Almond butter quinoa muffins

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What these muffins have: Good fats, protein, Omega-3s, deliciousness.

What these muffins don't have: Gluten, dairy, refined sugar, wheat, eggs, soy.

Bonus feature: The muffins only require one bowl!

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The new school year already started for lots of the country, but here in CT, M's preschool starts again on Monday. I've been thinking about quick ways to begin our day with protein that don't require cooking in the morning. These muffins are the answer!

Half of the flour is ground quinoa, which has lots of protein. The other half is oatmeal. I originally made these muffins with almond flour instead of oats for even more protein, but the almond flour was so dense that the muffins stuck to the roof of your mouth. You could just feed your kid a spoonful of almond butter and save yourself the trouble.

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With the oatmeal, the muffins are still substantial, but they're no longer dense. They're actually a smidge crumbly because I omitted eggs and any other binding agent. I wanted them to stay vegan and I don't always have the patience to make a flax egg. Letting them cool completely before eating them made them sturdier too.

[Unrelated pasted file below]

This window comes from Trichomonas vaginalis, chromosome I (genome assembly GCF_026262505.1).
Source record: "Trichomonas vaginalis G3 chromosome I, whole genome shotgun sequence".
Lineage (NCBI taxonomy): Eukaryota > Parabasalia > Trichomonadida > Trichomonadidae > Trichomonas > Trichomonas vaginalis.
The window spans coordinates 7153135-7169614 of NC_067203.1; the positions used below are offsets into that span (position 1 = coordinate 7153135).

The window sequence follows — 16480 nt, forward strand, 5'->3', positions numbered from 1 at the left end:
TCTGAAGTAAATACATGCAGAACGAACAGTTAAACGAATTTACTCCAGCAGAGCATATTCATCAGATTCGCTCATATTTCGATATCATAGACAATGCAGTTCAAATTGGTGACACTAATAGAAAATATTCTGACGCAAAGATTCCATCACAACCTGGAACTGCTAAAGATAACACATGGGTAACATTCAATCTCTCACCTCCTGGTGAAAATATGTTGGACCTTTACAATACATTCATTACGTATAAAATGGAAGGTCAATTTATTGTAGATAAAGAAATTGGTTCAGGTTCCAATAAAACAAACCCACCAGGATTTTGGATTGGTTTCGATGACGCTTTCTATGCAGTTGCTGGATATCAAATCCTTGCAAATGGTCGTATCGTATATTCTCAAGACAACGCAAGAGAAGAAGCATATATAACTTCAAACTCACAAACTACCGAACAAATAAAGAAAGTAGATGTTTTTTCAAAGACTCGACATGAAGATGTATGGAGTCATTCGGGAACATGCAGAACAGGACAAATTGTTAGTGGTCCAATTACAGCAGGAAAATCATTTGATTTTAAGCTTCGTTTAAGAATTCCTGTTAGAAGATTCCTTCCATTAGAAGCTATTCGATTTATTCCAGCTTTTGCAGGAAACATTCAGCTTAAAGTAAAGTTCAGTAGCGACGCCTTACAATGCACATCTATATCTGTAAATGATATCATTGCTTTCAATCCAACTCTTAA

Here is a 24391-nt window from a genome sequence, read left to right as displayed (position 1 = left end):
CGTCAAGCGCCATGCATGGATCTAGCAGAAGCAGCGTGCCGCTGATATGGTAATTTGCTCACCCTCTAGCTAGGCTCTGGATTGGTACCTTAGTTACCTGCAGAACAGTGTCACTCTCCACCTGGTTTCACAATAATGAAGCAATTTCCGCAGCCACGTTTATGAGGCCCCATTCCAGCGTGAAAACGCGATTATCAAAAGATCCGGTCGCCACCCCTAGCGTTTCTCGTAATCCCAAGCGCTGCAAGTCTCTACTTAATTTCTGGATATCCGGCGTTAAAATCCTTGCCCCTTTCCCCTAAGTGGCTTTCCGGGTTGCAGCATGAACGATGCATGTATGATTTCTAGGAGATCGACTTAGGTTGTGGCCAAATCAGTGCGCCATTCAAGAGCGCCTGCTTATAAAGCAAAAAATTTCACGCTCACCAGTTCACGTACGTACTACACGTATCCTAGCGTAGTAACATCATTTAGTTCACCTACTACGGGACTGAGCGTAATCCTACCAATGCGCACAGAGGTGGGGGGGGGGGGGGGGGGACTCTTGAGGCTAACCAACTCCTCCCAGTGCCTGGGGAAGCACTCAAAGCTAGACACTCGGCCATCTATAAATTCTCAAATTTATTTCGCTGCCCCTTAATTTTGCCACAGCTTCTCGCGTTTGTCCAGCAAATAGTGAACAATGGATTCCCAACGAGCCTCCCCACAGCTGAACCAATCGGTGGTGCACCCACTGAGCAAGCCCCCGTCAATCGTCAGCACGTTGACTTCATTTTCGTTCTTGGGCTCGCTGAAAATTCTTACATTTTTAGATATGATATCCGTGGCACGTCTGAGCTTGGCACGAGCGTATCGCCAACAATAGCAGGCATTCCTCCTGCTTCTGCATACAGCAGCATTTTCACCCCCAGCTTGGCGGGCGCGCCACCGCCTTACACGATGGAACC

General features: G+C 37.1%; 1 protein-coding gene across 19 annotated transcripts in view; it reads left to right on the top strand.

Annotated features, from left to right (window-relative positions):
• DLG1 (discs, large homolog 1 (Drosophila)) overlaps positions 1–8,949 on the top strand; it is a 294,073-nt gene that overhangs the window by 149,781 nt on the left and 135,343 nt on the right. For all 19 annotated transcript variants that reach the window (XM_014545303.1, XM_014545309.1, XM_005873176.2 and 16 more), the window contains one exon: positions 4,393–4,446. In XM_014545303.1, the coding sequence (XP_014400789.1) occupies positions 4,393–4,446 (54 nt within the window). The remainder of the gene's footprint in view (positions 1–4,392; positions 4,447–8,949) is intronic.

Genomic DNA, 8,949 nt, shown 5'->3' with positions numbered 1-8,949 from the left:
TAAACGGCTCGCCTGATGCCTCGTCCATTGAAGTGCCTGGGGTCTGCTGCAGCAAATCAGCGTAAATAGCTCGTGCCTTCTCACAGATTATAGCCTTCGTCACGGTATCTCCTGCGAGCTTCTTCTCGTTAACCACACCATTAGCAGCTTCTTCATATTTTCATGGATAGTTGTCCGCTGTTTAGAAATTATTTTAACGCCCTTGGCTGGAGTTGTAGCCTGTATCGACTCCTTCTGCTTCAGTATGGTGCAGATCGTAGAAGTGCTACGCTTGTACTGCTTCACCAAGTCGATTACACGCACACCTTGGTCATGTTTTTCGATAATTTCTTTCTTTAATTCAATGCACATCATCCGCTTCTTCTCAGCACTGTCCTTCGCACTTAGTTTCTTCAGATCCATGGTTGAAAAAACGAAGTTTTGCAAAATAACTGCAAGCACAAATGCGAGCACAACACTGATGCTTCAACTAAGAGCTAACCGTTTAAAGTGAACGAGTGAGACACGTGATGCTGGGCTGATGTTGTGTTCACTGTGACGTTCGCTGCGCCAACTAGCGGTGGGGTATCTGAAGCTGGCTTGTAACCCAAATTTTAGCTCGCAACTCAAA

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For the first day of school, I thought it might be nice to add some blueberry chia jam and a quick icing to make the muffins more special. (I also called them breakfast cupcakes, which went over VERY WELL.) The jam is simple and free of any added sugar. I used cream cheese and maple syrup for my frosting, but you could also use coconut cream or a pre-made dairy-free topping.

You could also mix the chia jam with some yogurt for a delicious breakfast for the younger set (or the parental set, if I'm honest).

If you're avoiding nuts, substitute coconut or rice milk for the almond milk and use sunflower seed butter in place of the almond butter. Still delicious!

Important note: These muffins are best when fresh, so I recommend freezing 3/4 of the batch and then either defrosting a serving at night for breakfast the next morning, or toasting a frozen one right before eating it.

 

Almond butter quinoa muffins

2 large mashed banana
1 cup creamy natural almond butter, well mixed (or nut butter or seed butter of your choice)
½ cup maple syrup
¼ cup unsweetened vanilla almond milk (or rice, coconut, or other non-dairy milk of choice)
1 Tbsp vanilla extract
1 cup quinoa flour
1 cup quick oats
½ tsp salt
1½ tsp baking powder
1 tsp baking soda
1 tsp pie spice (or cinnamon)
2 tsp apple cider vinegar

Preheat oven to 350.